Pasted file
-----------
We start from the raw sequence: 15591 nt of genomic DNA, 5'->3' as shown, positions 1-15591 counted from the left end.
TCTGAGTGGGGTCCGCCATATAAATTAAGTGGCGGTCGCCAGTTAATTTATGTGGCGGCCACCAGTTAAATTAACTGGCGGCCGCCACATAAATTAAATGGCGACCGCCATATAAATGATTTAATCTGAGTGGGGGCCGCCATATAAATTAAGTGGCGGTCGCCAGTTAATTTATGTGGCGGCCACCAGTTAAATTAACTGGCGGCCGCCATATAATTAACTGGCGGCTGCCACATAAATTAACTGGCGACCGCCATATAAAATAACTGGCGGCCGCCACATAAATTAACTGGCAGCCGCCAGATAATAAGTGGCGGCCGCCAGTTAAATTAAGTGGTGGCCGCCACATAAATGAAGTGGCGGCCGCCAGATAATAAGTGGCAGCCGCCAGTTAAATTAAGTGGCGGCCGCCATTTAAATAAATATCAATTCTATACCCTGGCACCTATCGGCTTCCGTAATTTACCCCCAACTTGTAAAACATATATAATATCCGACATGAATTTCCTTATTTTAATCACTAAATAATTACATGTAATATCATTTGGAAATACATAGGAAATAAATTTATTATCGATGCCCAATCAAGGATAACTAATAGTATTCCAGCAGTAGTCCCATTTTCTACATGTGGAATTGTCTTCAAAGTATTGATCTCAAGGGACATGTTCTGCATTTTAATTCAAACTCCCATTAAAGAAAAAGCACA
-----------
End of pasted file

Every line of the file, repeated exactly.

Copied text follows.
We start from the raw sequence: 15591 nt of genomic DNA, 5'->3' as shown, positions 1-15591 counted from the left end.
TCTGAGTGGGGTCCGCCATATAAATTAAGTGGCGGTCGCCAGTTAATTTATGTGGCGGCCACCAGTTAAATTAACTGGCGGCCGCCACATAAATTAAATGGCGACCGCCATATAAATGATTTAATCTGAGTGGGGGCCGCCATATAAATTAAGTGGCGGTCGCCAGTTAATTTATGTGGCGGCCACCAGTTAAATTAACTGGCGGCCGCCATATAATTAACTGGCGGCTGCCACATAAATTAACTGGCGACCGCCATATAAAATAACTGGCGGCCGCCACATAAATTAACTGGCAGCCGCCAGATAATAAGTGGCGGCCGCCAGTTAAATTAAGTGGTGGCCGCCACATAAATGAAGTGGCGGCCGCCAGATAATAAGTGGCAGCCGCCAGTTAAATTAAGTGGCGGCCGCCATTTAAATAAATATCAATTCTATACCCTGGCACCTATCGGCTTCCGTAATTTACCCCCAACTTGTAAAACATATATAATATCCGACATGAATTTCCTTATTTTAATCACTAAATAATTACATGTAATATCATTTGGAAATACATAGGAAATAAATTTATTATCGATGCCCAATCAAGGATAACTAATAGTATTCCAGCAGTAGTCCCATTTTCTACATGTGGAATTGTCTTCAAAGTATTGATCTCAAGGGACATGTTCTGCATTTTAATTCAAACTCCCATTAAAGAAAAAGCACA